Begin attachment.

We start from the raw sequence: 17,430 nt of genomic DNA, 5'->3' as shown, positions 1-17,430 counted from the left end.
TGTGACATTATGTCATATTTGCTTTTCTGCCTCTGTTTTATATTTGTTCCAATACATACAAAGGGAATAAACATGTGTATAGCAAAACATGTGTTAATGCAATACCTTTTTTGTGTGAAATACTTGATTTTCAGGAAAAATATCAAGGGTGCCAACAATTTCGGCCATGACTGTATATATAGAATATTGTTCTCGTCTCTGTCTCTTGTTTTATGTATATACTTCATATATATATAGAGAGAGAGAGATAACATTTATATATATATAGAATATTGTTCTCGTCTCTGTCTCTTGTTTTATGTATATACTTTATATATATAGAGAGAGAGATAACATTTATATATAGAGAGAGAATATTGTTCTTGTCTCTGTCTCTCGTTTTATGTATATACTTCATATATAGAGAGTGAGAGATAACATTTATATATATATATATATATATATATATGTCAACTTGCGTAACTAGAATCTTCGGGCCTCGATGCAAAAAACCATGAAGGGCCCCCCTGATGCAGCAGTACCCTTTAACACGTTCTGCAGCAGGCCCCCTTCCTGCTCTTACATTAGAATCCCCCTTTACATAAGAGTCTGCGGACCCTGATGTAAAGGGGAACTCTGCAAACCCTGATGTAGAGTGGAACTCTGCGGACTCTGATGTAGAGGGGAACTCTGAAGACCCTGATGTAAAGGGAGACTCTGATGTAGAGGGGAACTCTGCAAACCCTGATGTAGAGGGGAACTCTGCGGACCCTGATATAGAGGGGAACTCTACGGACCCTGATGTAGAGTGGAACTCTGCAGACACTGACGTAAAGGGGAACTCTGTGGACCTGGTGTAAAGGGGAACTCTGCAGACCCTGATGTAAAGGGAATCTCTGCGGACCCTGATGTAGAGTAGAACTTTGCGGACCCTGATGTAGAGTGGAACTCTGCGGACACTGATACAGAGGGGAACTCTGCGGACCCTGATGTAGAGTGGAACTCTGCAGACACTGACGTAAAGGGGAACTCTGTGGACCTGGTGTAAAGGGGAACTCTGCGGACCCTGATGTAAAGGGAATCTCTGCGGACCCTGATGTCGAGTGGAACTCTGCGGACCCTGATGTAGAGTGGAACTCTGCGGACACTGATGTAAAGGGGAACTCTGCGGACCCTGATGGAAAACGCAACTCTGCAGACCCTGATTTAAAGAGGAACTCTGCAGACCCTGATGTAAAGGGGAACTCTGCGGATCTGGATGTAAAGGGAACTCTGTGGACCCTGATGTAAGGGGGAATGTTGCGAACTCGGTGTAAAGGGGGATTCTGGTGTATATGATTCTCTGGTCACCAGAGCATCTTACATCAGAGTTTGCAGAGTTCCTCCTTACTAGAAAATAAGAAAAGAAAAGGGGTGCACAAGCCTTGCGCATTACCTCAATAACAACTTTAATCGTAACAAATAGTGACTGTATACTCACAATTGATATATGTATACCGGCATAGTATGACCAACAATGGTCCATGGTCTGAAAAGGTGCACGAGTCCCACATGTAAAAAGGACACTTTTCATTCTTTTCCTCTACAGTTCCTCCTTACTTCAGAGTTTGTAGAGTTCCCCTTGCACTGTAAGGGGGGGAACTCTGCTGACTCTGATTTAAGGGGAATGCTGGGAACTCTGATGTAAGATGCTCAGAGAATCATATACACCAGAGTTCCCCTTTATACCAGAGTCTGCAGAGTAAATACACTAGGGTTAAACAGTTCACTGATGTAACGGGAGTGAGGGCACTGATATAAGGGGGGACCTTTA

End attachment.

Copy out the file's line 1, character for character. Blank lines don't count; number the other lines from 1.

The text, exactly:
We start from the raw sequence: 17,430 nt of genomic DNA, 5'->3' as shown, positions 1-17,430 counted from the left end.